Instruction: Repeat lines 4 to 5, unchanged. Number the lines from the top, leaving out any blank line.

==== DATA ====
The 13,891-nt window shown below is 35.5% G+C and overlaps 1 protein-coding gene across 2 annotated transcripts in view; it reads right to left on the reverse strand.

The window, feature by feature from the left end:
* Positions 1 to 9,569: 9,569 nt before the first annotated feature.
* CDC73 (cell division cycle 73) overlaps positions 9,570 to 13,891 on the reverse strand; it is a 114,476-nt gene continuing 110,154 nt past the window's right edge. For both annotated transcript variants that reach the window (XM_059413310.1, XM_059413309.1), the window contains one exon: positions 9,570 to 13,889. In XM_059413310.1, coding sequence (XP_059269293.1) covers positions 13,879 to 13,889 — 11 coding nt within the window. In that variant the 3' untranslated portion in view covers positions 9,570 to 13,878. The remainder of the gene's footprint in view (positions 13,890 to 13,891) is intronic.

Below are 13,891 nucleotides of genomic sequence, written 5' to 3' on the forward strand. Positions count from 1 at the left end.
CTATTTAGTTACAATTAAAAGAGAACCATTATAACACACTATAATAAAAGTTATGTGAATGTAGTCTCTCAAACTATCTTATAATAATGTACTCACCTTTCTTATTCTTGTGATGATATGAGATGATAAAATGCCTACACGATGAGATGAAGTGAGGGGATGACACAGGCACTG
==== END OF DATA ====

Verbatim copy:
* CDC73 (cell division cycle 73) overlaps positions 9,570 to 13,891 on the reverse strand; it is a 114,476-nt gene continuing 110,154 nt past the window's right edge. For both annotated transcript variants that reach the window (XM_059413310.1, XM_059413309.1), the window contains one exon: positions 9,570 to 13,889. In XM_059413310.1, coding sequence (XP_059269293.1) covers positions 13,879 to 13,889 — 11 coding nt within the window. In that variant the 3' untranslated portion in view covers positions 9,570 to 13,878. The remainder of the gene's footprint in view (positions 13,890 to 13,891) is intronic.

Below are 13,891 nucleotides of genomic sequence, written 5' to 3' on the forward strand. Positions count from 1 at the left end.